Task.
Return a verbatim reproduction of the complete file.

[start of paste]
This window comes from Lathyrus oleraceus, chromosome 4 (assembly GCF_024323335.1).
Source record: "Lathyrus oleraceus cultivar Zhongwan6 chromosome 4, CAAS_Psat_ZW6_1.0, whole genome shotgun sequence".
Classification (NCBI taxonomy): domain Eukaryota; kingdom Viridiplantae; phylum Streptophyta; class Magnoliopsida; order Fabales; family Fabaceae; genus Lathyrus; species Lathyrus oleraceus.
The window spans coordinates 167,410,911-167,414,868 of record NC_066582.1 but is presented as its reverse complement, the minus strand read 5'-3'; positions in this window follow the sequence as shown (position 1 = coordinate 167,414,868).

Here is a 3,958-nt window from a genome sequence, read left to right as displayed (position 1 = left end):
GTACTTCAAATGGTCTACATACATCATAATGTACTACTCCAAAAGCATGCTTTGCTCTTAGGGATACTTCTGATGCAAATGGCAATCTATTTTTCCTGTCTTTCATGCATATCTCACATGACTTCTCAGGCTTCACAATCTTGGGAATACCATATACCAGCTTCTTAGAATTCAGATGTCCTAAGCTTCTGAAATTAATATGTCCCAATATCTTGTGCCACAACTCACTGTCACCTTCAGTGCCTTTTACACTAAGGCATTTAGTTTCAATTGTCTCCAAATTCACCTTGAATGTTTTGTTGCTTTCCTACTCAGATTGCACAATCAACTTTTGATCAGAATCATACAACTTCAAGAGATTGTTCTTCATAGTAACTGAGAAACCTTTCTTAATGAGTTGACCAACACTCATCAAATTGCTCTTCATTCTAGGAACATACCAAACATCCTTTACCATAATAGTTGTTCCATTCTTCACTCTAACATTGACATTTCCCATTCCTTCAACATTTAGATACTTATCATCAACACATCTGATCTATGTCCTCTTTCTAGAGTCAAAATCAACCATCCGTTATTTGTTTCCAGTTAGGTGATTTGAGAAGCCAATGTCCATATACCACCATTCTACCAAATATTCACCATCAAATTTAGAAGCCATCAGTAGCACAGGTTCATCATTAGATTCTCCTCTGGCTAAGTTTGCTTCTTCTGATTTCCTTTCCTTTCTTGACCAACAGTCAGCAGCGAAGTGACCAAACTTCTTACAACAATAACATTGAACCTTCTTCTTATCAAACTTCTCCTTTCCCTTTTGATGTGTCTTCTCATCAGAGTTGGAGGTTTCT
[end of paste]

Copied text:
This window comes from Lathyrus oleraceus, chromosome 4 (assembly GCF_024323335.1).
Source record: "Lathyrus oleraceus cultivar Zhongwan6 chromosome 4, CAAS_Psat_ZW6_1.0, whole genome shotgun sequence".
Classification (NCBI taxonomy): domain Eukaryota; kingdom Viridiplantae; phylum Streptophyta; class Magnoliopsida; order Fabales; family Fabaceae; genus Lathyrus; species Lathyrus oleraceus.
The window spans coordinates 167,410,911-167,414,868 of record NC_066582.1 but is presented as its reverse complement, the minus strand read 5'-3'; positions in this window follow the sequence as shown (position 1 = coordinate 167,414,868).

Here is a 3,958-nt window from a genome sequence, read left to right as displayed (position 1 = left end):
GTACTTCAAATGGTCTACATACATCATAATGTACTACTCCAAAAGCATGCTTTGCTCTTAGGGATACTTCTGATGCAAATGGCAATCTATTTTTCCTGTCTTTCATGCATATCTCACATGACTTCTCAGGCTTCACAATCTTGGGAATACCATATACCAGCTTCTTAGAATTCAGATGTCCTAAGCTTCTGAAATTAATATGTCCCAATATCTTGTGCCACAACTCACTGTCACCTTCAGTGCCTTTTACACTAAGGCATTTAGTTTCAATTGTCTCCAAATTCACCTTGAATGTTTTGTTGCTTTCCTACTCAGATTGCACAATCAACTTTTGATCAGAATCATACAACTTCAAGAGATTGTTCTTCATAGTAACTGAGAAACCTTTCTTAATGAGTTGACCAACACTCATCAAATTGCTCTTCATTCTAGGAACATACCAAACATCCTTTACCATAATAGTTGTTCCATTCTTCACTCTAACATTGACATTTCCCATTCCTTCAACATTTAGATACTTATCATCAACACATCTGATCTATGTCCTCTTTCTAGAGTCAAAATCAACCATCCGTTATTTGTTTCCAGTTAGGTGATTTGAGAAGCCAATGTCCATATACCACCATTCTACCAAATATTCACCATCAAATTTAGAAGCCATCAGTAGCACAGGTTCATCATTAGATTCTCCTCTGGCTAAGTTTGCTTCTTCTGATTTCCTTTCCTTTCTTGACCAACAGTCAGCAGCGAAGTGACCAAACTTCTTACAACAATAACATTGAACCTTCTTCTTATCAAACTTCTCCTTTCCCTTTTGATGTGTCTTCTCATCAGAGTTGGAGGTTTCT